Saturday, August 18, 2012

Third Mold

This mold was unfortunately unsuccessful, but I did learn a thing or two about metal. Ten minutes' bike from the farm is a forge and metal workshop, and one of the techniques they use is sand casting. A full-scale pattern is packed into sand, then removed, and molten aluminum is poured into the void. 




The pattern and the cast.

I made my pattern quite thin, thinking that metal would allow for an economy of material that wood does not permit. However, when the blacksmith examined my pattern, he remarked that the cast would be liable to break, because cast aluminum is very different from sheet aluminum and can be brittle. He said that it would be better if I brought a solid block with the hole cut out- exactly like First Mold!


The blacksmith examines my pattern.

The cast did not turn out because it was hard to remove from the sand. The sand must be damp in order to hold its shape, so the pattern must be 'smooth like glass'.

Thursday, August 16, 2012

Sand Woes

Sand left in kiln after removal of bricks.

When I opened the kiln after my first firing, the bricks were...dark. Burgundy. Comparing this colour to the vibrant orange that I had seen before, I knew something was wrong. 
First, the sand I am using changes colour. It must contain a lot of iron, or some sort of clay-ish rock, because it turns from brown to burgundy when fired.
Second, I had fired the first batch to 1100C, whereas for every firing prior to that one I had only fired to 1000C. I think this changed something in the clay-sand mixture- maybe the sand melted at the higher temperature.

When I made test bricks with 50% grog, they were much stronger than just with clay. I thought that sand would work the same way, but turns out that sand makes the clay a lot weaker. The bricks from the first firing are very brittle and crumbly. I have changed the proportion of sand in my mix, so that it's now not more than 25%. I can't give up sand as a mold release, though, so I'll have to work with a different sand if I want to get that orange finish that I like so much.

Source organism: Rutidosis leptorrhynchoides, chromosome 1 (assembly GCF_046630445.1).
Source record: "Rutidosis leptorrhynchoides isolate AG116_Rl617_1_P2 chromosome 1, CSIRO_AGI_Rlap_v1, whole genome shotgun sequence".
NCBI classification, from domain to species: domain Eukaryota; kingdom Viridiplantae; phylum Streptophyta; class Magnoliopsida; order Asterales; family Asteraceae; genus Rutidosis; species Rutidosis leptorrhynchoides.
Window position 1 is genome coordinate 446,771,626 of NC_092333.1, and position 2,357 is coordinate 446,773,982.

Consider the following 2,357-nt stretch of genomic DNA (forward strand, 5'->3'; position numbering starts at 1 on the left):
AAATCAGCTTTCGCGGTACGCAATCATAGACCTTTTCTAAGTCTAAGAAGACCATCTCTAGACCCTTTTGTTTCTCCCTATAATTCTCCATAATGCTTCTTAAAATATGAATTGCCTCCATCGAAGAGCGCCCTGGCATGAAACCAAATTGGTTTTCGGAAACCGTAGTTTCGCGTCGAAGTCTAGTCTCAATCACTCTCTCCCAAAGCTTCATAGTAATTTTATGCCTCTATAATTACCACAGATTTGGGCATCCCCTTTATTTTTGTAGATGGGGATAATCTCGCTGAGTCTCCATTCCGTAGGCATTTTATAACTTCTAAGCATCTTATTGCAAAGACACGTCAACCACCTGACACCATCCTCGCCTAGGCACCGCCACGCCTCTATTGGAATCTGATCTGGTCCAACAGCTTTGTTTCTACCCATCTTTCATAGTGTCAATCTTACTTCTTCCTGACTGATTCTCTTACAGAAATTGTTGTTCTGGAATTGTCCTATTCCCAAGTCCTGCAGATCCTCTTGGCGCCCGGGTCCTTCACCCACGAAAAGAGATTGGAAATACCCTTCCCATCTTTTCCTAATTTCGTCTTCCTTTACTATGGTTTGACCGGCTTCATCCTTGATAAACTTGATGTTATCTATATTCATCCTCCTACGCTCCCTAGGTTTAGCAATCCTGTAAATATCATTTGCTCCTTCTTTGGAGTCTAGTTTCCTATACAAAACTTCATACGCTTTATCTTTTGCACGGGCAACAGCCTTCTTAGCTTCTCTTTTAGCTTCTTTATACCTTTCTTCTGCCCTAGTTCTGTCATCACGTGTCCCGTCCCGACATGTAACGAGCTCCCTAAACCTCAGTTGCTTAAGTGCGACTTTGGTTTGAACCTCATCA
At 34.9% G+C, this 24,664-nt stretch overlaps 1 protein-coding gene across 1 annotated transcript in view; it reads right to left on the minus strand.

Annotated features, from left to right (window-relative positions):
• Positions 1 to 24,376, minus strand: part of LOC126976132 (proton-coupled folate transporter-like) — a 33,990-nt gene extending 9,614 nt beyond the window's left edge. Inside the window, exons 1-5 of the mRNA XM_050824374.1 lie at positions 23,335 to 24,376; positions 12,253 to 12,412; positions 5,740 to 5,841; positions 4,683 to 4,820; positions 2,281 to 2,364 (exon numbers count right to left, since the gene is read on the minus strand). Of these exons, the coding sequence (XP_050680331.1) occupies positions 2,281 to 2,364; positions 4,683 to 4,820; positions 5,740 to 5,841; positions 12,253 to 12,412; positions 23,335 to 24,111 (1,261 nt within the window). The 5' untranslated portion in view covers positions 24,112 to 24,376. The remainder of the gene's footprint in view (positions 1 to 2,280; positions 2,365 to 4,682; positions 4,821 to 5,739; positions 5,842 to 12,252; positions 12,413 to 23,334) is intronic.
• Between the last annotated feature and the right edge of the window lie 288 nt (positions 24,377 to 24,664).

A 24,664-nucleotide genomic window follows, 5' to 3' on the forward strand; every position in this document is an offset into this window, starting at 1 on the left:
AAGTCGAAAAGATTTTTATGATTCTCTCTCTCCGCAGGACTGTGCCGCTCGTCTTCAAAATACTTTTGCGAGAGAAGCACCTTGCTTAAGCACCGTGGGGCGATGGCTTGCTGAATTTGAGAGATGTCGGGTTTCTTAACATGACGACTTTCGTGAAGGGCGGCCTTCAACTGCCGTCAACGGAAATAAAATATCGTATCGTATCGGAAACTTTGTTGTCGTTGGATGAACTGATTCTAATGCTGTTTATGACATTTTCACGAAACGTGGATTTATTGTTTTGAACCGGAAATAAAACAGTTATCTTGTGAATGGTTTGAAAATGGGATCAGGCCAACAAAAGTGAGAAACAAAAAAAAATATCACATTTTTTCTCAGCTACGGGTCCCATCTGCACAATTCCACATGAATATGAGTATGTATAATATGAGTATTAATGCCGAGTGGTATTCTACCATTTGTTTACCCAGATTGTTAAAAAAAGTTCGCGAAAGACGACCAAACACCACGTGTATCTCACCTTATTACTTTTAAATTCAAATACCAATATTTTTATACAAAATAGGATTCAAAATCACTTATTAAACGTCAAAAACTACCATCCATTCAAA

But, the second firing went much better. These bricks are stronger and more orange.

Second batch brick (top) and first batch brick (bottom). I can crumble the edges of the first batch brick.

Bricks stacked after being taken out of the kiln.

Wednesday, August 15, 2012

Notes on Consistency






Clay too wet- it coats my hands.

I have been struggling with the consistency of the clay. Mostly, it's too wet, which results in sticky fingers and misshapen bricks. Too dry is also a problem, since that makes it very hard to fill the mold, and leaves deeper creases on the surface. 

A further problem is that clay dries extremely unevenly. I can spread it on a board in the sun, and if I don't look after it every 15 minutes or so, the top develops a crust (too dry) underneath which the clay still retains all of its moisture (too wet).

Different batches require different working methods. For a wetter clay, I pound it into the mold with the side of my hand, because it's the only thing that doesn't immediately stick. With a dry clay, I use a rubber mallet, for more force. During demolding, I have to be very careful with a wet clay, because the brick tends to fold in the middle, so I have to tap harder on the corners to loosen it before letting it slide directly down. With a dry clay, I can knock the mold quite hard on a long edge, which loosens the brick with minimal distortion. 

In sum, it's very hard to be consistent.